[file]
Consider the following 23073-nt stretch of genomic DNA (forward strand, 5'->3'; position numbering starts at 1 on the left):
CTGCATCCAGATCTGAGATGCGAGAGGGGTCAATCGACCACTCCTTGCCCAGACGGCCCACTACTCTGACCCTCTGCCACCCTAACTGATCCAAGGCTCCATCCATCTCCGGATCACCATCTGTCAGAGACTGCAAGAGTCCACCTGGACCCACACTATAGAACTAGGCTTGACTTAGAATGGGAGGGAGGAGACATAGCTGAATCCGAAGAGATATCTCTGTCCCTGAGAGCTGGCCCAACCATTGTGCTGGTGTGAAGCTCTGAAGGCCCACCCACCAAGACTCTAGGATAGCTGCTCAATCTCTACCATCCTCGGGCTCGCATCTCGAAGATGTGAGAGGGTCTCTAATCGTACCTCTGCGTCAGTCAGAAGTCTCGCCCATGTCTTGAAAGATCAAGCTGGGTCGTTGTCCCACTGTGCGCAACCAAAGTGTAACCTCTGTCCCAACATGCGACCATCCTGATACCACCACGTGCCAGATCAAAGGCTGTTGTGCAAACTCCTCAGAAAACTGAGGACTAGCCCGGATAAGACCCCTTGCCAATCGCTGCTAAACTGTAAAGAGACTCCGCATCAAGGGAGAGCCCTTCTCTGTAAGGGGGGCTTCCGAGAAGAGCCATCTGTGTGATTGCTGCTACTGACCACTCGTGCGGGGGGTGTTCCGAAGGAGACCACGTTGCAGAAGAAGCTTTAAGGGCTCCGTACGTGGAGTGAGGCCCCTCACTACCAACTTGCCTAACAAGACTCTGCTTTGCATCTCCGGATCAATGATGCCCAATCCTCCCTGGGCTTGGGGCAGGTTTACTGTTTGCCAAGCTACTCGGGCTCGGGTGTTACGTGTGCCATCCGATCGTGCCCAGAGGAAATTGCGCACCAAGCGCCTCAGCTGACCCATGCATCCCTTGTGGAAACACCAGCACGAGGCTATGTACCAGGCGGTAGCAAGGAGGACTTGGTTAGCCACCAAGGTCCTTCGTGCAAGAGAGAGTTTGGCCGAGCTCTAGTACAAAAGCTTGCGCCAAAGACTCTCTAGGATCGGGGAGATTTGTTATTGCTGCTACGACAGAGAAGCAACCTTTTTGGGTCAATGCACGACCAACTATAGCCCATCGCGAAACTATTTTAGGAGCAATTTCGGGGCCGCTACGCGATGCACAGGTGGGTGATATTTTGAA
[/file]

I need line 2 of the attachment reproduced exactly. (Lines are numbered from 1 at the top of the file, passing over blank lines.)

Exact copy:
CTGCATCCAGATCTGAGATGCGAGAGGGGTCAATCGACCACTCCTTGCCCAGACGGCCCACTACTCTGACCCTCTGCCACCCTAACTGATCCAAGGCTCCATCCATCTCCGGATCACCATCTGTCAGAGACTGCAAGAGTCCACCTGGACCCACACTATAGAACTAGGCTTGACTTAGAATGGGAGGGAGGAGACATAGCTGAATCCGAAGAGATATCTCTGTCCCTGAGAGCTGGCCCAACCATTGTGCTGGTGTGAAGCTCTGAAGGCCCACCCACCAAGACTCTAGGATAGCTGCTCAATCTCTACCATCCTCGGGCTCGCATCTCGAAGATGTGAGAGGGTCTCTAATCGTACCTCTGCGTCAGTCAGAAGTCTCGCCCATGTCTTGAAAGATCAAGCTGGGTCGTTGTCCCACTGTGCGCAACCAAAGTGTAACCTCTGTCCCAACATGCGACCATCCTGATACCACCACGTGCCAGATCAAAGGCTGTTGTGCAAACTCCTCAGAAAACTGAGGACTAGCCCGGATAAGACCCCTTGCCAATCGCTGCTAAACTGTAAAGAGACTCCGCATCAAGGGAGAGCCCTTCTCTGTAAGGGGGGCTTCCGAGAAGAGCCATCTGTGTGATTGCTGCTACTGACCACTCGTGCGGGGGGTGTTCCGAAGGAGACCACGTTGCAGAAGAAGCTTTAAGGGCTCCGTACGTGGAGTGAGGCCCCTCACTACCAACTTGCCTAACAAGACTCTGCTTTGCATCTCCGGATCAATGATGCCCAATCCTCCCTGGGCTTGGGGCAGGTTTACTGTTTGCCAAGCTACTCGGGCTCGGGTGTTACGTGTGCCATCCGATCGTGCCCAGAGGAAATTGCGCACCAAGCGCCTCAGCTGACCCATGCATCCCTTGTGGAAACACCAGCACGAGGCTATGTACCAGGCGGTAGCAAGGAGGACTTGGTTAGCCACCAAGGTCCTTCGTGCAAGAGAGAGTTTGGCCGAGCTCTAGTACAAAAGCTTGCGCCAAAGACTCTCTAGGATCGGGGAGATTTGTTATTGCTGCTACGACAGAGAAGCAACCTTTTTGGGTCAATGCACGACCAACTATAGCCCATCGCGAAACTATTTTAGGAGCAATTTCGGGGCCGCTACGCGATGCACAGGTGGGTGATATTTTGAA